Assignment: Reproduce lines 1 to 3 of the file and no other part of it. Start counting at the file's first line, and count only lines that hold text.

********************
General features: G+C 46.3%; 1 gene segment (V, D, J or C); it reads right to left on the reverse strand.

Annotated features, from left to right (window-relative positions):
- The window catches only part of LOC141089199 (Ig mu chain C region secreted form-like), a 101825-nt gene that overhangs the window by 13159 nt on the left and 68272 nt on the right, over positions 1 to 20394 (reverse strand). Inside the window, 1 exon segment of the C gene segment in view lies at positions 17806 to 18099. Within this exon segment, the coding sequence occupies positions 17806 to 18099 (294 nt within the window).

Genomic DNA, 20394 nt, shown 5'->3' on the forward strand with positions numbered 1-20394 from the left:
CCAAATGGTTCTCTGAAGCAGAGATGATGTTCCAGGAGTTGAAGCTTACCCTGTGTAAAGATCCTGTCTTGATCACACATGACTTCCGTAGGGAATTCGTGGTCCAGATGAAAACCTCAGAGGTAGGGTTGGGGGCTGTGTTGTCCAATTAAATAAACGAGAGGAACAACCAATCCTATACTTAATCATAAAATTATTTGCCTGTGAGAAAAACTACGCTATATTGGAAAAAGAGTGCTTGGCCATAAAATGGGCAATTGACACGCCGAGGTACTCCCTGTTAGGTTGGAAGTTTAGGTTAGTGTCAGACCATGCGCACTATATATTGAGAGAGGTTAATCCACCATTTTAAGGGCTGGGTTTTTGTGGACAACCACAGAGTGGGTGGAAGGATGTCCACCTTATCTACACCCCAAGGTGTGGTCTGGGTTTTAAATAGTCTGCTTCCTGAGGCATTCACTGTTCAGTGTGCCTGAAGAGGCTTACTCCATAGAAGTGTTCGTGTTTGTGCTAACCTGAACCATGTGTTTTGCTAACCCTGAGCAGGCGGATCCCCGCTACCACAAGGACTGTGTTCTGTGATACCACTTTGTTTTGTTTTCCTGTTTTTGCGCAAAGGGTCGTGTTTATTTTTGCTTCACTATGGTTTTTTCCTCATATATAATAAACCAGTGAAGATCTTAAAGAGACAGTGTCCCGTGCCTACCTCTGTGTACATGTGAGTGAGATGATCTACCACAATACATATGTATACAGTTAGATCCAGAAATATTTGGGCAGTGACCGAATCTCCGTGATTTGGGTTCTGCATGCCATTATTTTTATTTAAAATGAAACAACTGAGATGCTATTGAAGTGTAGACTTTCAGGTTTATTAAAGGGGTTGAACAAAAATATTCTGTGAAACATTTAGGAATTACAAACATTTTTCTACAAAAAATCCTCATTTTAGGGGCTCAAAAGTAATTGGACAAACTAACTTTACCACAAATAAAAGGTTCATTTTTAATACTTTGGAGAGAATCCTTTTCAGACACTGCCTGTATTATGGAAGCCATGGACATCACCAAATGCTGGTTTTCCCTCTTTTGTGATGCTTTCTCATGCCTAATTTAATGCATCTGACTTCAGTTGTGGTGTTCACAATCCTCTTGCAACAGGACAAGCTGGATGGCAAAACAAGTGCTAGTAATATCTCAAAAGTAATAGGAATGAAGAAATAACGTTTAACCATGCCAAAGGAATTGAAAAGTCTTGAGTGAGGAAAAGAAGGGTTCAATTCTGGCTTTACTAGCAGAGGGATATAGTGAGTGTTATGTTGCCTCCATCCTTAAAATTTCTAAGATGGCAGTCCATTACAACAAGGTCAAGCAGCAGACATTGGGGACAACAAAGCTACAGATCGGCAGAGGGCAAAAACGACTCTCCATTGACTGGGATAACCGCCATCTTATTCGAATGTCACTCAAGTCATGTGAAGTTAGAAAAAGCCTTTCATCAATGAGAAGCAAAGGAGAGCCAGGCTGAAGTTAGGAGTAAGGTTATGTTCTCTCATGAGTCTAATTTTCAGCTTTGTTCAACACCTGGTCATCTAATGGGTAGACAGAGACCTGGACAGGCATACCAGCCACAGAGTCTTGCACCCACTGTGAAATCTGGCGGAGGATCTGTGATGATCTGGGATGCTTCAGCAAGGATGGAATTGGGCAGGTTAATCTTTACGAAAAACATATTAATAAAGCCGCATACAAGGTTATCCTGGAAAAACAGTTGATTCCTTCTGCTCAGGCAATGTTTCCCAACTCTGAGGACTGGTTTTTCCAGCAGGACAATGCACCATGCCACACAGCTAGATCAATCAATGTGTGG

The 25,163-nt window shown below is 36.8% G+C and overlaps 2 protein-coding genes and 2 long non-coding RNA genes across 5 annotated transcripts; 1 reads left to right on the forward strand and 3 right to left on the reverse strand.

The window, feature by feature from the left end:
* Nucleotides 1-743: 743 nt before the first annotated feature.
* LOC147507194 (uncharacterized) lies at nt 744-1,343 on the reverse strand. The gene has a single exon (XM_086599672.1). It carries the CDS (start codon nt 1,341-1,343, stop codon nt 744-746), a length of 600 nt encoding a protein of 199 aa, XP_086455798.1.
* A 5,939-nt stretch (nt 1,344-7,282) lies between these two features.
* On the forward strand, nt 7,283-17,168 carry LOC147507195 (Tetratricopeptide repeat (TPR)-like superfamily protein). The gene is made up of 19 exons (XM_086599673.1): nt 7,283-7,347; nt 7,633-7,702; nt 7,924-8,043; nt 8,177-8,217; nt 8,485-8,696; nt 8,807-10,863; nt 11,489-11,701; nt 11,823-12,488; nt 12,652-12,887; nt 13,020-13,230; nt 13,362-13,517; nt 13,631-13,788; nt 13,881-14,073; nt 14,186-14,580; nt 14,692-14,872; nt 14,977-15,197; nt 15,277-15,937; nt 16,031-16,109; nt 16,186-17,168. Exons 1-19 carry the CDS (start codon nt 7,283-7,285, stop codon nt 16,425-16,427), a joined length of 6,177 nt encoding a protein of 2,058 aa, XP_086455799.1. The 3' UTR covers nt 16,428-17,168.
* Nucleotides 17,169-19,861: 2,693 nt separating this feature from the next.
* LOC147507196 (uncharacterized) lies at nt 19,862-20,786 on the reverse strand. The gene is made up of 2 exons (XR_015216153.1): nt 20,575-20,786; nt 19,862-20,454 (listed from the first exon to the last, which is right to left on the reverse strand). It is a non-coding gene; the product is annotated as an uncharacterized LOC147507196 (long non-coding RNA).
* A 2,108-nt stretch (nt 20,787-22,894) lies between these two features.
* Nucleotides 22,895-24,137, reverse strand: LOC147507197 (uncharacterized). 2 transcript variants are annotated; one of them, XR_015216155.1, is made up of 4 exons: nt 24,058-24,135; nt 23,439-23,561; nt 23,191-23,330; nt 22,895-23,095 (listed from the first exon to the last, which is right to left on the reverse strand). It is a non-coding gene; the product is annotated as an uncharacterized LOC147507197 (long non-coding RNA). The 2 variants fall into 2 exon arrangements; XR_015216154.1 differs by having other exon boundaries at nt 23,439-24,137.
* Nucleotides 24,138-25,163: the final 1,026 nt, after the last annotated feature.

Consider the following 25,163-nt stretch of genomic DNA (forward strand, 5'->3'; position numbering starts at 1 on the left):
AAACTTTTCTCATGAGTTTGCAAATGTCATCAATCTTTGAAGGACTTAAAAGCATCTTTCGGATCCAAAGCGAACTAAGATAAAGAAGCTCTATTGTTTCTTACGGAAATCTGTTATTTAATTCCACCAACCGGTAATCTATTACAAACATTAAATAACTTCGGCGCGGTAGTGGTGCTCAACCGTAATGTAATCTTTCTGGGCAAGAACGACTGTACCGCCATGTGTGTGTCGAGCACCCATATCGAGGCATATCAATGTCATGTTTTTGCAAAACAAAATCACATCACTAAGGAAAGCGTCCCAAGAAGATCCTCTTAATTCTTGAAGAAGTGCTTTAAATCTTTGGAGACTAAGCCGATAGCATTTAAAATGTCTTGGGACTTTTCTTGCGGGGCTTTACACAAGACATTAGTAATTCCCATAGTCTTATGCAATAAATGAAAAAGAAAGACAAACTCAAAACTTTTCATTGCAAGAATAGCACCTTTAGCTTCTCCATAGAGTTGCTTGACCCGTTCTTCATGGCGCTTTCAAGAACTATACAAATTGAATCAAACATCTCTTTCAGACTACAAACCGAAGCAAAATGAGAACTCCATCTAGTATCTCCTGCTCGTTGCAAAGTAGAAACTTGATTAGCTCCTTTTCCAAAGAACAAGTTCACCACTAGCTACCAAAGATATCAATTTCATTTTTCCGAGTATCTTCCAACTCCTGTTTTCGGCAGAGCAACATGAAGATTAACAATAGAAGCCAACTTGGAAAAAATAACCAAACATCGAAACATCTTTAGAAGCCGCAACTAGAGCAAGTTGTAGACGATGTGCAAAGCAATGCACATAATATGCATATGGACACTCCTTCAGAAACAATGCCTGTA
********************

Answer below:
General features: G+C 46.3%; 1 gene segment (V, D, J or C); it reads right to left on the reverse strand.

Annotated features, from left to right (window-relative positions):
- The window catches only part of LOC141089199 (Ig mu chain C region secreted form-like), a 101825-nt gene that overhangs the window by 13159 nt on the left and 68272 nt on the right, over positions 1 to 20394 (reverse strand). Inside the window, 1 exon segment of the C gene segment in view lies at positions 17806 to 18099. Within this exon segment, the coding sequence occupies positions 17806 to 18099 (294 nt within the window).